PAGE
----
Another extraordinary resource passed along by Just Me. The Life of An American Abroad is a twenty minute video that was filmed during a tax seminar earlier this year.
An actor plays the role of a very naive American who moves to the UK to study and work and who ends up falling in love, getting a permanent residency permit, buying a house, getting married, having children, saving for retirement, and ultimately passing away in his host country.
Now if this person were from any other country in the world (i.e. not the U.S.) you know what we'd call him? An emigrant/immigrant. I find it very amusing that, for the most part, we don't and I think that's a problem. As Camus once said, "Mal nommer les choses, c'est ajouter au malheur du monde." (Calling things by incorrect names is adding to the misery in the world.)
As this American tells his life story, a panel of tax advisors is there to explain to him what he has to do to stay compliant with the U.S. worldwide tax and reporting regime (citizenship-based taxation). To his horror (and mine) not one thing that he does in that life remains untouched by the IRS. Well, perhaps that is an overstatement since he is allowed to eat, breathe, and eliminate waste without the U.S. government looking over his shoulder. How generous of them.
I personally know many Americans who have experienced all the life events talked about this video and I think I'm on very firm ground here when I say that even the folks I know who think they are compliant, probably aren't.
So I strongly urge everyone to watch this video and I mean everyone.
For those of you reading this blog who are not U.S. citizens or Green Card holders and who think this does not concern them, please think again. You are indirectly concerned because many of your governments find the American system rather admirable (the French, for example). Members of other diasporas ( French, German, Mexican, Brazilians and so on) would do well to be aware of how U.S. worldwide taxation works so they can fight efforts to have something similar imposed on them. As for those of you who are married or contemplating marriage to a U.S. citizen, best to know what you're getting into (or the merde you are already in).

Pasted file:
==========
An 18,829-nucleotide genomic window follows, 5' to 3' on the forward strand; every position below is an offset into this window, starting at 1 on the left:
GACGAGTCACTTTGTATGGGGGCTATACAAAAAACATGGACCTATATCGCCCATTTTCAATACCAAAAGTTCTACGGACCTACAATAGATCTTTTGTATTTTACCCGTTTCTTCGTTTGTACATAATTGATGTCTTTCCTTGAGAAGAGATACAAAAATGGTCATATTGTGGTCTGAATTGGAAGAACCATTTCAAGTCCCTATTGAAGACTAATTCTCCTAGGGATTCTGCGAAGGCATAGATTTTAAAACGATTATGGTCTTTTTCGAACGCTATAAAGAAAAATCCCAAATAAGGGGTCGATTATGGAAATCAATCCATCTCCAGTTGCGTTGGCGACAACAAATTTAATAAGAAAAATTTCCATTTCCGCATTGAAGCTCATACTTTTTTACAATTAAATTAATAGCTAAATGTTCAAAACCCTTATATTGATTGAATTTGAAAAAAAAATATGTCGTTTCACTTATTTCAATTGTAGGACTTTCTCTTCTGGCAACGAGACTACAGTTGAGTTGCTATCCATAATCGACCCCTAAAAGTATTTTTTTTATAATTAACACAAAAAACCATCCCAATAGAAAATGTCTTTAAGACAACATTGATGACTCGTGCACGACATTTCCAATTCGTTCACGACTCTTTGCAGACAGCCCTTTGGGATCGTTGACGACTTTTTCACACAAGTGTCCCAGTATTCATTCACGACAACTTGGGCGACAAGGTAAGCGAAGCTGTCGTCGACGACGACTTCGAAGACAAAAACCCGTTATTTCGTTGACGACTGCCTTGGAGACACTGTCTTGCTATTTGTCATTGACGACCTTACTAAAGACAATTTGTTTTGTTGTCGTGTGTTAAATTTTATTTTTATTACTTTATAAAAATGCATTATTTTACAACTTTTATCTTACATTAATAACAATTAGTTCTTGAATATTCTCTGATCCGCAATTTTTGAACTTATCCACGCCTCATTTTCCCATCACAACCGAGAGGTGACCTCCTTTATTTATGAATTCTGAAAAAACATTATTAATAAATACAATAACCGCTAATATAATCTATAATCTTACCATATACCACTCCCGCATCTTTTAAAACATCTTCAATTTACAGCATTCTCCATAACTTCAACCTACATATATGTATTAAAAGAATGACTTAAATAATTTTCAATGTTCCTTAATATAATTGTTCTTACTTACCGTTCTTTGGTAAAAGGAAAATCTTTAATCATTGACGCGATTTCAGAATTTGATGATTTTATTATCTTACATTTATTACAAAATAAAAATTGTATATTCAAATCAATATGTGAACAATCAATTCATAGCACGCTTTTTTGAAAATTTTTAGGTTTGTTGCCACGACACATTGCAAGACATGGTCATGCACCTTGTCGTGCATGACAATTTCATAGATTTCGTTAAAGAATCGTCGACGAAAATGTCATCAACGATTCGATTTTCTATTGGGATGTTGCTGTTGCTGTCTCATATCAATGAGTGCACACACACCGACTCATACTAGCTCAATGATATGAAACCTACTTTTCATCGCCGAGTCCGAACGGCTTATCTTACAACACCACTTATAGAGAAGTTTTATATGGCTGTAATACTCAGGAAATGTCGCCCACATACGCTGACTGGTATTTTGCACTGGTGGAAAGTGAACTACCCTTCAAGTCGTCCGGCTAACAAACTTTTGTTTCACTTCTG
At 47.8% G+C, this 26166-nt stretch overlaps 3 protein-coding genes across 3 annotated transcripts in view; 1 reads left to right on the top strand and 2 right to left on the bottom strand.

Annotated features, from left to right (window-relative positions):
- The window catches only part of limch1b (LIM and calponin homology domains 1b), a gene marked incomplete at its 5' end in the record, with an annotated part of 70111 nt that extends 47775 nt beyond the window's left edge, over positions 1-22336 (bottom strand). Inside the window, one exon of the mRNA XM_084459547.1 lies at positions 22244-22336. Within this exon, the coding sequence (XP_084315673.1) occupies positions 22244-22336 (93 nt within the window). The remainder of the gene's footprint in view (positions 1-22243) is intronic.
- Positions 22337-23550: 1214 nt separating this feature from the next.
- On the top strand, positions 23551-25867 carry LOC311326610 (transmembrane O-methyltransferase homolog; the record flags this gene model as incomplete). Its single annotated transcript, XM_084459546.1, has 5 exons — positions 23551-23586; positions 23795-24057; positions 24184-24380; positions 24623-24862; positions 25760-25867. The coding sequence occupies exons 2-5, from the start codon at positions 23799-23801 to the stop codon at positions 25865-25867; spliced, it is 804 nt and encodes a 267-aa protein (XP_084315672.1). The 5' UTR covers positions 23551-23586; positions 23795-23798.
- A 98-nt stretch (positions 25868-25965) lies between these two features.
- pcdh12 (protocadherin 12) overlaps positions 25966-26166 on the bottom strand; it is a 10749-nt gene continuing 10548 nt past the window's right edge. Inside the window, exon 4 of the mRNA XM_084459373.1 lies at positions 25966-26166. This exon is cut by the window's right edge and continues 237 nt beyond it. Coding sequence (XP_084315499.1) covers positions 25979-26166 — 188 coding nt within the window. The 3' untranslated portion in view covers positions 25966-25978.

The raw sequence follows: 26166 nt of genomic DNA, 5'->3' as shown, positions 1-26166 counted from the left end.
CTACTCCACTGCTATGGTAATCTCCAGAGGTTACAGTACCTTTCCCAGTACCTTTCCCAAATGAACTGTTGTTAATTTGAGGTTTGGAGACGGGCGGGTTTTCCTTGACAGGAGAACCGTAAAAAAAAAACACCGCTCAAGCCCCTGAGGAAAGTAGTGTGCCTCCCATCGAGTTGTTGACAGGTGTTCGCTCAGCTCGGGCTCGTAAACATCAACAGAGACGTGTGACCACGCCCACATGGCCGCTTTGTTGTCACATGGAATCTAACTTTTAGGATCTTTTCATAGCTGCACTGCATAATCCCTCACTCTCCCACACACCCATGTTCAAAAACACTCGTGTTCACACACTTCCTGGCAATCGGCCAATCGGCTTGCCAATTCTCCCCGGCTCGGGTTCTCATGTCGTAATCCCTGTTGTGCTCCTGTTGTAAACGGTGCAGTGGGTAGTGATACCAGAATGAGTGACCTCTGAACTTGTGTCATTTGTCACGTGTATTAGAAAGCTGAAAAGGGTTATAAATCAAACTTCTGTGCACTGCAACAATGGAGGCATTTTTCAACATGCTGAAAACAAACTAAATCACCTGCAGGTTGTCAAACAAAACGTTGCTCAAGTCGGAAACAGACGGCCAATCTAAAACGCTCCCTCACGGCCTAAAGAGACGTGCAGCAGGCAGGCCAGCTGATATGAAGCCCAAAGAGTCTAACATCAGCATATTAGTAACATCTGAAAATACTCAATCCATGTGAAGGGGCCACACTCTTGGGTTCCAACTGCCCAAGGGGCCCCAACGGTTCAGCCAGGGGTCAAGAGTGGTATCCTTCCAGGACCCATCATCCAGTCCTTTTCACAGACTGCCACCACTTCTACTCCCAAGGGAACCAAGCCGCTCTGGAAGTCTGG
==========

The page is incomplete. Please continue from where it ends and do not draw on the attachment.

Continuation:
For Flophouse readers who live in the U.S. and who are still under the impression that Americans abroad are making a big deal out of nothing, watch the video and ask yourself: would you be willing to live like this? And what about your children who may one day wish to live and work abroad? Do you want them to be captive citizens shut out from all the goodies associated with globalization, unable to take that great job in Shanghai or London because no one will hire Americans anymore or because the cost of compliance with all the U.S. requirements is simply too high?
And finally for my fellow Americans abroad, I'd like you to do something for me before you click "start." Find a quiet place, take a deep breathe, and relax. You have options. Not all of them will make you happy and some will require effort on your part. What you do with this information is entirely up to you. I fully understand and empathize with those who are renouncing. There are others who are fighting like demons: joining American Citizens Abroad and the Association of American Residents Overseas, writing letters, putting pressure on politicians, voting this year against those lawmakers who are refusing to listen, and pestering the homeland media to get the story out. And, yes, there are folks who are doing a Deep Dive and cutting all ties to the U.S., avoiding the U.S. embassy like plague-infested territory, not renewing their passports and so on. I'm not sure the last is viable given the arrival of FATCA, and I wouldn't do it, but it's a big big world out there and surely some of them will succeed.
Wherever you are in this mess, the important thing is that you do the next right thing and I honestly think that the only wrong answer here is to kick back and pretend it isn't happening at all.
Just my .02.